Please share with the community what you think needs improvement with Microsoft OneDrive.
What are its weaknesses? What would you like to see changed in a future version?
The security is not as flexible as it is with Dropbox, which means that we can't share our OneDrive files. The price is quite high and it should be reduced.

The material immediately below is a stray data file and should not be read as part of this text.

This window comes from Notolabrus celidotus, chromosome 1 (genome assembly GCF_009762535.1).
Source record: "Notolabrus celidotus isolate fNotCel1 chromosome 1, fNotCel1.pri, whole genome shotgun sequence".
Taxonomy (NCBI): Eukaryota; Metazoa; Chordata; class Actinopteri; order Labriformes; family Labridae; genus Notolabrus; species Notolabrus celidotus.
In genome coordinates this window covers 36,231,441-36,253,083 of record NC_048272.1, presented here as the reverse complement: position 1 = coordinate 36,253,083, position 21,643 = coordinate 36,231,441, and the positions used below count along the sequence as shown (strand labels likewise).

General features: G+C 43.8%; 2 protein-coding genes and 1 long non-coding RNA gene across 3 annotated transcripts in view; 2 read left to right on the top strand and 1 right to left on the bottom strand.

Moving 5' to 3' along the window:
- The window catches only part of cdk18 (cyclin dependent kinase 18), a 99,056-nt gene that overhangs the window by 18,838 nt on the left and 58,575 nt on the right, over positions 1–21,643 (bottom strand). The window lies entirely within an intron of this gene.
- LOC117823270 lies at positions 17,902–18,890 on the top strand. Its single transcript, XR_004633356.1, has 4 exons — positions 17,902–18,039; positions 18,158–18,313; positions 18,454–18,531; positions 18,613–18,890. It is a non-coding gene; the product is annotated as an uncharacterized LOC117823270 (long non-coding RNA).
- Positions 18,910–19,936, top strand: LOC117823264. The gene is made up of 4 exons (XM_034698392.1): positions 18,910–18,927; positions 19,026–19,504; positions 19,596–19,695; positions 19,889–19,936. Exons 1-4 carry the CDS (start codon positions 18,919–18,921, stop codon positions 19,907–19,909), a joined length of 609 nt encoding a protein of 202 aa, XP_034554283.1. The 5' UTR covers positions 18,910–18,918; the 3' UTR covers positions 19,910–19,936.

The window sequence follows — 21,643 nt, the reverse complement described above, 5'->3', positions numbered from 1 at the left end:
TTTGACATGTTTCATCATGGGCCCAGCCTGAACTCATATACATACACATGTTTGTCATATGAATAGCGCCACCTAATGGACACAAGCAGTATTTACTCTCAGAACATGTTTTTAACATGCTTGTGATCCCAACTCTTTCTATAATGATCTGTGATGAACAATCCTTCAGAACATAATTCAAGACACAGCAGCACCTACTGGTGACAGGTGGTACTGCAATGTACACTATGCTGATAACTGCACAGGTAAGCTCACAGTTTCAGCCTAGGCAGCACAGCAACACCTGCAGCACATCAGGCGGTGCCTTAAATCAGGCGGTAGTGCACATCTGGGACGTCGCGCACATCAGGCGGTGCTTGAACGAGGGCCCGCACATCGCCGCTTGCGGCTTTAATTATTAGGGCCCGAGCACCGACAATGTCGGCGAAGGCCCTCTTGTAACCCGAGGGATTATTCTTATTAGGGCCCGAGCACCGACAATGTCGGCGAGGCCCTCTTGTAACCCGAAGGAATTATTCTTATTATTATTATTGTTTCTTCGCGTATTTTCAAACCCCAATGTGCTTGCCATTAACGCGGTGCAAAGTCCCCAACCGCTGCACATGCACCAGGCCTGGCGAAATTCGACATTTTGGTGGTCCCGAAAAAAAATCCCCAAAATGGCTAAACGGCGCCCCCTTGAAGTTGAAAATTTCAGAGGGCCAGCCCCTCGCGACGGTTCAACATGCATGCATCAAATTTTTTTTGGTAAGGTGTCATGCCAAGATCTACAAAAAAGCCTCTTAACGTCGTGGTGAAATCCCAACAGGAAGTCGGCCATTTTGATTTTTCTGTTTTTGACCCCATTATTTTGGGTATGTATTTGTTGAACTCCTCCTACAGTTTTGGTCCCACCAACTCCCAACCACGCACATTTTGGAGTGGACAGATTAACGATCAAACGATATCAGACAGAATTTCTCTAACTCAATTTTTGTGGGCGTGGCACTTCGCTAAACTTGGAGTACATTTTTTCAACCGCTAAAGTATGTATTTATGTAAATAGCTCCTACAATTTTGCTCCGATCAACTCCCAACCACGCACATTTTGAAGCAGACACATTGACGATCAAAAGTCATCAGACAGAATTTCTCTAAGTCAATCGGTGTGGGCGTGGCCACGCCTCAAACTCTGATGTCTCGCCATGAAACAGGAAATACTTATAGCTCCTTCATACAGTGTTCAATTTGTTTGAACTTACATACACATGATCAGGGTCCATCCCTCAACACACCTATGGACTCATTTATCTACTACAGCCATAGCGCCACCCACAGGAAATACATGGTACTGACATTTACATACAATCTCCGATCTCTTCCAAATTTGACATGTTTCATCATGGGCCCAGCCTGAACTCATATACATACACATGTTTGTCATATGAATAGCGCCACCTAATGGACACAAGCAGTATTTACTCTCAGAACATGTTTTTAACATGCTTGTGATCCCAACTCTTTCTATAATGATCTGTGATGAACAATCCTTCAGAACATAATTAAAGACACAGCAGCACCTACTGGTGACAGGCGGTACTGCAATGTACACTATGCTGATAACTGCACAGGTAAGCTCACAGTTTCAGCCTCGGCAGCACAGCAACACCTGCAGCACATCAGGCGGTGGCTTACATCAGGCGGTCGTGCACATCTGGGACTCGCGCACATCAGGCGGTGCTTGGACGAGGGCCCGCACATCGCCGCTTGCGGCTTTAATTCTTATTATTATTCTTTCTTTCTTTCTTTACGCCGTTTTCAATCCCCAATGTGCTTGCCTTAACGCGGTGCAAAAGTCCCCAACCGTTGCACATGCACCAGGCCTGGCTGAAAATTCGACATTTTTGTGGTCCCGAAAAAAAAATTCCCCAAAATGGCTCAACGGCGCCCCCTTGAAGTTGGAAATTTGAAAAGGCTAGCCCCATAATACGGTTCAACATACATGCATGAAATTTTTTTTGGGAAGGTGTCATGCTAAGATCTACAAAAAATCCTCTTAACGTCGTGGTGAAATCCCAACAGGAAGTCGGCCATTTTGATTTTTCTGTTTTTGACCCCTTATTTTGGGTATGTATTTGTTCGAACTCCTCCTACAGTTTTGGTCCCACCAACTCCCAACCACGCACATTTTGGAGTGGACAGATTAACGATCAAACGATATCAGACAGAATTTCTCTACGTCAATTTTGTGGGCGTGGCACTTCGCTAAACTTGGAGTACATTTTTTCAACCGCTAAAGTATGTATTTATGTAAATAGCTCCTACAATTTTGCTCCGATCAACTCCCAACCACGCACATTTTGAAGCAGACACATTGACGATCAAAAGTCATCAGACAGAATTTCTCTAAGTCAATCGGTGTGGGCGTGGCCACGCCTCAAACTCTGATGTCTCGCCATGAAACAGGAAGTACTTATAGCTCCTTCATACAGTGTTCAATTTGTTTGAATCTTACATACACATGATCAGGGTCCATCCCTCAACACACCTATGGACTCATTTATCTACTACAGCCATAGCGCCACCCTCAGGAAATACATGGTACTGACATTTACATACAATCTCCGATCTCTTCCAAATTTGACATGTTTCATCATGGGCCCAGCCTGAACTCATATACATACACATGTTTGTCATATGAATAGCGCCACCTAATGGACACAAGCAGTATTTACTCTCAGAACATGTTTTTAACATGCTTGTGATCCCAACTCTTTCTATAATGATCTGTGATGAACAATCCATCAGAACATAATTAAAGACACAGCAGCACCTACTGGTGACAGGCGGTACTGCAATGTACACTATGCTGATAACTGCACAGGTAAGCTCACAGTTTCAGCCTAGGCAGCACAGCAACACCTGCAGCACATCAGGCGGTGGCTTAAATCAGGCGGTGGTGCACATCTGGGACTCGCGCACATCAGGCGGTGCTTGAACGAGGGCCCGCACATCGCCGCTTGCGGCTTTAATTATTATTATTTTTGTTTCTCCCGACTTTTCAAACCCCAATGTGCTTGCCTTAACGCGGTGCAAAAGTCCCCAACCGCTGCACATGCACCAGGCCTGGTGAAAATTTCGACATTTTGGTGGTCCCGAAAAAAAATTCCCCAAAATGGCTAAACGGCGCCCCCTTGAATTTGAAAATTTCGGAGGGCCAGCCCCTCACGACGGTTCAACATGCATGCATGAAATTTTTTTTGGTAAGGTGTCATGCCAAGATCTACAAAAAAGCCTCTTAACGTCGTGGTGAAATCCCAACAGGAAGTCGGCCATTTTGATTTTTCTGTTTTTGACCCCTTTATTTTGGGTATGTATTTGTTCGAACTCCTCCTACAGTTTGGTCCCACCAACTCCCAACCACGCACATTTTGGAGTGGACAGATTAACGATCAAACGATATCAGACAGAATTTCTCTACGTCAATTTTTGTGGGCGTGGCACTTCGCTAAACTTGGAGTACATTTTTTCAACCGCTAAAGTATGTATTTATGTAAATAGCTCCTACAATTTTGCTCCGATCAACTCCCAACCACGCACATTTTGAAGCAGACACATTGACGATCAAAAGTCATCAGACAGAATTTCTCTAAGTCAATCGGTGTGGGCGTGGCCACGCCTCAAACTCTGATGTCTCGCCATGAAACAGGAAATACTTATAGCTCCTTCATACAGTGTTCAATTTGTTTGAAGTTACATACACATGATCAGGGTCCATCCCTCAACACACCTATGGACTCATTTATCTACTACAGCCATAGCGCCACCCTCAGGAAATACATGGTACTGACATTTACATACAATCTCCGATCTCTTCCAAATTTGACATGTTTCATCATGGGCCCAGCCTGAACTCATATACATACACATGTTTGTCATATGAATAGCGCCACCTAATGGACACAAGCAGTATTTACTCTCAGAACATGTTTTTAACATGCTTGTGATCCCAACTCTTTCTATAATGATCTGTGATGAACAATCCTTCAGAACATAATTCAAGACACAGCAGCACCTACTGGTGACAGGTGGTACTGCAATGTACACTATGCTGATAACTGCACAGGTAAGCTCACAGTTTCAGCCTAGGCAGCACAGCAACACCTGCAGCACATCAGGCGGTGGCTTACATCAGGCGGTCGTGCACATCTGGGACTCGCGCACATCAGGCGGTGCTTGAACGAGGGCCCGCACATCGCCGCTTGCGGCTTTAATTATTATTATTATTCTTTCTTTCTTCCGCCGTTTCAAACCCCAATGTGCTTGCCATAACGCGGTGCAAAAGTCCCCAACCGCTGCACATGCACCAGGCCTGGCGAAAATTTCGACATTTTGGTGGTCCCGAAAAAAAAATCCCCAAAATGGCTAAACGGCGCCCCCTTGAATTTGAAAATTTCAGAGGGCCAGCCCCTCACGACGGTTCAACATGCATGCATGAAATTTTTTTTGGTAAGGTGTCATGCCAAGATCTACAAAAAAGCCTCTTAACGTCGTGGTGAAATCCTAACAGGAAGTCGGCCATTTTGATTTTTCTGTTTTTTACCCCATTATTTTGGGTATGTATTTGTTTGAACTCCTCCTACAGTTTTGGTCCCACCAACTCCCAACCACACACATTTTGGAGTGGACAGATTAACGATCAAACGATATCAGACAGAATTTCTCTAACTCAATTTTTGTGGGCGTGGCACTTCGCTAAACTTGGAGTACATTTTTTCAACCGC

Syncing is one area that can be improved. When you click on sync on the online version, what happens is that it creates a drive on your desktop. Basically, it is like you have the online version directly on your desktop. Syncing has been an issue sometimes when there are huge folders. It might not be a huge folder in terms of space, but when there are a large number of files. When there are a lot of files, that is when the issue arises. For example, say you have a folder that has 200 files. When you sync it to a computer, it takes some time to load. When people start updating stuff in that same folder, it can slow down your computer because it updates you locally as well every time there is a change. That constant syncing can cause performance issues. It works fine if it is a smaller number of folders and files, but whenever there is a large number of files, that has been an issue for sure. They need to really improve on that. That is the biggest weakness of the solution, I would say. Syncing is number one. Another thing is when you delete stuff. You do not get a notification if you delete something online. So for example, if you are the owner of a folder and I have access to that folder and there is a file there and I delete it, it actually goes to your recycle bin. In other words, it goes to the owner's recycle bin. That is fine, but then the owner never gets a notification. So, if you have 10 files and then you notice that one is missing, you do not even know who deleted it or when it got deleted. It is residing in your recycle bin, and you can see that it is there. But you do not even know that you have to look at your recycle bin because you never got a notification. That is really a potentially huge issue with the solution. If you are a team leader and you do not know if someone is deleting your stuff, you might eventually lose something by accident. Another thing is permissions. There is no way to set non-delete permissions. You can be a viewer or an editor. If you are an editor, you can delete files. If you are a viewer, you can not delete files. But there is no option to remove the delete privileges from an editor. I think other companies, like Box and Dropbox, have that feature and they allow you to make it so you can edit but you do not have the ability to delete. You want people to be able to edit without deleting probably most of the time. I think that these are some pretty basic and fundamental things that Microsoft just does not have. But they could do even more with permissions. Just having viewing and editing permission is pretty basic, but even in Box, a person can view and edit, but not download. Or a person can view, edit, and download. The point is that there is more to do than just view and edit. There are many different options and combinations in Box that OneDrive just does not have. It is not so interesting to just have more new features. What is more important is having features that are really necessary and already exist in other competing products. That is something that I think Microsoft should strive for with OneDrive. Microsoft is probably one of the biggest companies in the world. If something like Box or Dropbox has better features than you, then you really need to look at your products and make some revisions.